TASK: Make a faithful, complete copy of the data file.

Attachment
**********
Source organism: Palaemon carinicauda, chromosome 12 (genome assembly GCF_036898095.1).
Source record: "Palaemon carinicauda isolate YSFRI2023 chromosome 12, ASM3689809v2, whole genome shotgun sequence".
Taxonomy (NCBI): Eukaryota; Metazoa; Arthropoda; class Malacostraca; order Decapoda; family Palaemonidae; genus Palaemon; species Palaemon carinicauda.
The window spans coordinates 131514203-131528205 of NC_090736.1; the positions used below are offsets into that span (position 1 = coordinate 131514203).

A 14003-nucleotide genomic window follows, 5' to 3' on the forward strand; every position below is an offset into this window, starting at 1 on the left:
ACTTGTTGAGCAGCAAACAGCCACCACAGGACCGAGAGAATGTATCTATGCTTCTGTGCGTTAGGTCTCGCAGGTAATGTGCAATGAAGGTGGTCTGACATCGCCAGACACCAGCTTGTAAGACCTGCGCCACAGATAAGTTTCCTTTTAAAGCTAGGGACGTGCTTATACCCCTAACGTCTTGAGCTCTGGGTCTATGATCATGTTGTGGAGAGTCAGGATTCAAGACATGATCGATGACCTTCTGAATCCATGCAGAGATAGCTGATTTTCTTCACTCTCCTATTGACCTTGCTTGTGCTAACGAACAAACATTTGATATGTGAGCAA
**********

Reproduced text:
Source organism: Palaemon carinicauda, chromosome 12 (genome assembly GCF_036898095.1).
Source record: "Palaemon carinicauda isolate YSFRI2023 chromosome 12, ASM3689809v2, whole genome shotgun sequence".
Taxonomy (NCBI): Eukaryota; Metazoa; Arthropoda; class Malacostraca; order Decapoda; family Palaemonidae; genus Palaemon; species Palaemon carinicauda.
The window spans coordinates 131514203-131528205 of NC_090736.1; the positions used below are offsets into that span (position 1 = coordinate 131514203).

A 14003-nucleotide genomic window follows, 5' to 3' on the forward strand; every position below is an offset into this window, starting at 1 on the left:
ACTTGTTGAGCAGCAAACAGCCACCACAGGACCGAGAGAATGTATCTATGCTTCTGTGCGTTAGGTCTCGCAGGTAATGTGCAATGAAGGTGGTCTGACATCGCCAGACACCAGCTTGTAAGACCTGCGCCACAGATAAGTTTCCTTTTAAAGCTAGGGACGTGCTTATACCCCTAACGTCTTGAGCTCTGGGTCTATGATCATGTTGTGGAGAGTCAGGATTCAAGACATGATCGATGACCTTCTGAATCCATGCAGAGATAGCTGATTTTCTTCACTCTCCTATTGACCTTGCTTGTGCTAACGAACAAACATTTGATATGTGAGCAA